Originally Posted by The Casuist
I haven't read the speech by Mr. Cameron yet, but I believe that it is correct for the U.S. and G.B. to march to the same drummer.
I can tell you I voted for President Bush and I thank my God that he was in charge when those planes flew into their targets on 9/11. If we had had a liberal leader we would have really been screwed. Really screwed.
It's a long speech and to save you the time I've pulled out some of the parts which I found interesting.
For the record I agree that the UK and USA should be alligned - we are similar countries. However, I am not happy to support Bush without condition or question.
I have never agreed with this tactic used by Bush immediately after 911:
Anyway ... this is some of what David Cameron said - remember he is the leader of the conservative opposition:
On Foreign Policy
I also believe that we should try to debate foreign policy in a mature and responsible way.
It is not responsible to try and polarise debate through simplistic exercises in political positioning.
If you question the approach of the US administration, you're "anti-American".
If you support what the United States is doing, you're "America's poodle".
If you care about civil liberties, you're "soft on terror". If you back an extension of our security laws, you're "building a police state".
These are not mature contributions to debate.
On Islamic Terrorism
And the deformed vision of Islam which inspires some of them is part of a wider picture that includes the perception by many Muslims that Islam is under attack, the suppression of political freedom and economic opportunity by ruthless dictatorships, the relative lack of progress in some Muslim societies, and the belief that the west deliberately fails to resolve issues of crucial concern to Muslims, like Palestine.
The clear implication of this is that we cannot just rely on conventional counter-terrorism.
We need a broader and highly co-ordinated strategy...identifying and thwarting terrorist plots, separating the terrorists from their recruiting base, and winning the trust of the majority Muslim community, addressing the geopolitical issues that constitute direct and indirect security threats.
On our Special Relationship:
Britain does not need to establish her identity by recklessly poking the United States in the eye, as some like to do.
But we will serve neither our own, nor America's, nor the world's interests if we are seen as America's unconditional associate in every endeavour.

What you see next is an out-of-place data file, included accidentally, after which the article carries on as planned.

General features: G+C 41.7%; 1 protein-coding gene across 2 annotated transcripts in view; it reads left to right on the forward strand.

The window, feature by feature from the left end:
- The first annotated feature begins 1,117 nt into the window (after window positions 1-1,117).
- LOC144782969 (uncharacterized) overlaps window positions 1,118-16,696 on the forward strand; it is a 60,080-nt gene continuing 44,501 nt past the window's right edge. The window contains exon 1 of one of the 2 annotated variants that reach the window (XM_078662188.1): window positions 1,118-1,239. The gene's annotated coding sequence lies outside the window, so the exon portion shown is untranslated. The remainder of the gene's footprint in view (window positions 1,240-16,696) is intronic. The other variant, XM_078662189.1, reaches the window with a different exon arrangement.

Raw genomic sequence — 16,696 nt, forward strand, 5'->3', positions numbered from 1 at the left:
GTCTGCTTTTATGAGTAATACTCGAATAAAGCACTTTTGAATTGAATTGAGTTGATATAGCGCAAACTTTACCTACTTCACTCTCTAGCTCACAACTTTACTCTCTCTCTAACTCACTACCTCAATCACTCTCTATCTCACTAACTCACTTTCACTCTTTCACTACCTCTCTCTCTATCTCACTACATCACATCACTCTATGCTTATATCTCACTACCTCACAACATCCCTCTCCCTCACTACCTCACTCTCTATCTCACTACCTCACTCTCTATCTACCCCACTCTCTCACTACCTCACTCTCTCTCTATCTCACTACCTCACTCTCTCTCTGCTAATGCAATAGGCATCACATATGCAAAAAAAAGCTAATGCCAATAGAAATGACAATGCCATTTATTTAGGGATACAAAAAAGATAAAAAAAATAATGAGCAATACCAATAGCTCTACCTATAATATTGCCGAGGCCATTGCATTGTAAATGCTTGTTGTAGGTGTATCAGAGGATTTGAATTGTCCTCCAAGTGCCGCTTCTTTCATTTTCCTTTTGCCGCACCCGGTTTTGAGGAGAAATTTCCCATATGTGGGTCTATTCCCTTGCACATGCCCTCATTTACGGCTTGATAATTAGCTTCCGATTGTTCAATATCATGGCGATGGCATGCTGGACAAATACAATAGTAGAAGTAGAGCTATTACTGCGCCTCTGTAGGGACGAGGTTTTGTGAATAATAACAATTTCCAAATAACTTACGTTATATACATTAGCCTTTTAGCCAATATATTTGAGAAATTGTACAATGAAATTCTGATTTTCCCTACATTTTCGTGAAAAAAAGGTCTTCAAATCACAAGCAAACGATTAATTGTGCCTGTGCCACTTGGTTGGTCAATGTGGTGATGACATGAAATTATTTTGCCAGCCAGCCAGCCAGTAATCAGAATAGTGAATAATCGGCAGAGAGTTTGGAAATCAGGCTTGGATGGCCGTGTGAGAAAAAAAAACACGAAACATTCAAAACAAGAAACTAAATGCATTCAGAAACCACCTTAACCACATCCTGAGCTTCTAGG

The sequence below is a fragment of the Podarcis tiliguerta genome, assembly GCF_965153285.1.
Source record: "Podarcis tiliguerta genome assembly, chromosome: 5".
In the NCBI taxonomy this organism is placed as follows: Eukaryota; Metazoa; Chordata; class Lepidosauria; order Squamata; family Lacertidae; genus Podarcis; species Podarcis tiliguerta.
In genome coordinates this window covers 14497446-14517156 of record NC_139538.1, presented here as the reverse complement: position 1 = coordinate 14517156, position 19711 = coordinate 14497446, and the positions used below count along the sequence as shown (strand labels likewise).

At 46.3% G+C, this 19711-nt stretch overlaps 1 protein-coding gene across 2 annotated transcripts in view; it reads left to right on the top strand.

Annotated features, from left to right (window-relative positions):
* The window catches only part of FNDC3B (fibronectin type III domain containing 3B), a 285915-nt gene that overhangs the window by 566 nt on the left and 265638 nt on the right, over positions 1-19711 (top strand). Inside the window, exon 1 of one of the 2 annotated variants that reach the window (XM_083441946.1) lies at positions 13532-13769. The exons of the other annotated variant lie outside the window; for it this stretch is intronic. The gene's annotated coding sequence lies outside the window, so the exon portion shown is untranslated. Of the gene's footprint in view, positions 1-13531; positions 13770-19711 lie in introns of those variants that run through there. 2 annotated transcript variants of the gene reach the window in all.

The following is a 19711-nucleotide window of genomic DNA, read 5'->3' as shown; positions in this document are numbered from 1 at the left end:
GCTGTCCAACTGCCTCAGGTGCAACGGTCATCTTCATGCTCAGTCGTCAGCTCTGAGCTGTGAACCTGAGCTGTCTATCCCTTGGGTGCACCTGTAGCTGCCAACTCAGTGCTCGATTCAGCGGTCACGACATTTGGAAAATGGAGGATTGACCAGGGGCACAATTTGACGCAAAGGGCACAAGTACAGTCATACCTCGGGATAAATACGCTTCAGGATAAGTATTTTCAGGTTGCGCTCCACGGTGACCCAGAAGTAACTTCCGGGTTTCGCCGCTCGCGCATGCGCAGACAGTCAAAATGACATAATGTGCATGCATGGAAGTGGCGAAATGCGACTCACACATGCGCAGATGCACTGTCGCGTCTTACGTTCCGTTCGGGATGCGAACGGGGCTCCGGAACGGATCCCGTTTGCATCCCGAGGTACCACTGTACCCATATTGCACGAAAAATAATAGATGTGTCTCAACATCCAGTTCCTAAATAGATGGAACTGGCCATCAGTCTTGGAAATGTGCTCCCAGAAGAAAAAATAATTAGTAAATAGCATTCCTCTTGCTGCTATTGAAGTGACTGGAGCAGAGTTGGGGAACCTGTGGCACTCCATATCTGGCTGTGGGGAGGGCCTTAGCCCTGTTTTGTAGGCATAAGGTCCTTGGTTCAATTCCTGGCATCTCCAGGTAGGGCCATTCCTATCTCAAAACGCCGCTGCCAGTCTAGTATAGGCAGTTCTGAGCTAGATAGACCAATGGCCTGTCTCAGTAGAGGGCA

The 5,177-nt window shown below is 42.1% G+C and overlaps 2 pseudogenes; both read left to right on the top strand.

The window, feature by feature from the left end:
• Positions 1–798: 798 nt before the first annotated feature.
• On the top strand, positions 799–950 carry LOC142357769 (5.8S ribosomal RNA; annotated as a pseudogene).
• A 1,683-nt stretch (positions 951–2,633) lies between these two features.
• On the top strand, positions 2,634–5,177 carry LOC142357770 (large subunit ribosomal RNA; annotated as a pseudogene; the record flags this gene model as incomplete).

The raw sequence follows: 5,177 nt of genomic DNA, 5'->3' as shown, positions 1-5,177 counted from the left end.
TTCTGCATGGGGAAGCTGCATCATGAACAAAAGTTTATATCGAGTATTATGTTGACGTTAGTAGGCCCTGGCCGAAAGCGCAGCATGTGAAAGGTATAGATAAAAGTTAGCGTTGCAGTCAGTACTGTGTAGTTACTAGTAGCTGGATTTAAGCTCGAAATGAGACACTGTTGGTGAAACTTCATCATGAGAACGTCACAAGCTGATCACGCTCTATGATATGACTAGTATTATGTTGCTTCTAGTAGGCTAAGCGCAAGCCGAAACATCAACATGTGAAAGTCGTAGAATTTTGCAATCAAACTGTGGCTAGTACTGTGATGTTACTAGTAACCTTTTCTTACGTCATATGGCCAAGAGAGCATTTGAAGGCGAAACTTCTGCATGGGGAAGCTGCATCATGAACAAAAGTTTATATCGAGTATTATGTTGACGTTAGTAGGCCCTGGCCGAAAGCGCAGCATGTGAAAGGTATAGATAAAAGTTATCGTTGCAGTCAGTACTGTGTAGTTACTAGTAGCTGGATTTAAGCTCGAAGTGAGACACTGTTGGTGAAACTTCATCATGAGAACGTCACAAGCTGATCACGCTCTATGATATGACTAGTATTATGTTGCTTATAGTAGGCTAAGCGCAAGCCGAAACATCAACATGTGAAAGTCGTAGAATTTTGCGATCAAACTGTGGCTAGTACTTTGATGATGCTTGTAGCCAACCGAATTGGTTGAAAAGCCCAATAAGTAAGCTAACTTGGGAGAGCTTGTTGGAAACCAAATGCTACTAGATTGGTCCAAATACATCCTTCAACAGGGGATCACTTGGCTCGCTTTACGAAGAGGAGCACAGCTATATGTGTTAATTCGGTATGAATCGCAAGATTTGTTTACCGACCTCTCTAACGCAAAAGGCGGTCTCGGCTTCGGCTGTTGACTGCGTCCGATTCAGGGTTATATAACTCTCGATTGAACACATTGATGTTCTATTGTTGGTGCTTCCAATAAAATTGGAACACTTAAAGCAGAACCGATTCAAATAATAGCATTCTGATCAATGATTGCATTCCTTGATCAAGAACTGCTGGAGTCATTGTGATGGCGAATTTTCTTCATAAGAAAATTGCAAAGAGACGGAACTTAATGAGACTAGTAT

Our duty is to our own citizens, and to our own conception of what is right for the world.
We should be solid but not slavish in our friendship with America.
But I believe that in the last five years we have suffered from the absence of two crucial qualities which should always condition foreign policy-making.
Humility, and patience.
These are not warlike words.
They are not so glamorous and exciting as the easy sound-bites we have grown used to in recent years.
But these sound-bites had the failing of all foreign policy designed to fit into a headline.
They were unrealistic and simplistic.
They represented a view which sees only light and darkness in the world - and which believes that one can be turned to the other as quickly as flicking a switch.
I do not see things that way. I am a liberal conservative, rather than a neo-conservative.
Liberal - because I support the aim of spreading freedom and democracy, and support humanitarian intervention.
Conservative - because I recognise the complexities of human nature, and am sceptical of grand schemes to remake the world.
A liberal conservative approach to foreign policy today is based on five propositions.
First, that we should understand fully the threat we face.
Second, that democracy cannot quickly be imposed from outside.
Third, that our strategy needs to go far beyond military action.
Fourth, that we need a new multilateralism to tackle the new global challenges we face.
And fifth, that we must strive to act with moral authority.
I have said I am a liberal conservative.
Let us remember the words of the perhaps the greatest Liberal prime minister, and the great Victorian advocate of moral interventionism abroad.
WE Gladstone's famous Midlothian campaign was founded on the proposition that, and I quote, "the foreign policy of England should always be inspired by a love of freedom".
But he also warned against imperial hubris and international arrogance.
As he said, "even when you do a good thing, you may do it in so bad a way that you entirely spoil the beneficial effect".
In short, we must be wise as well as good.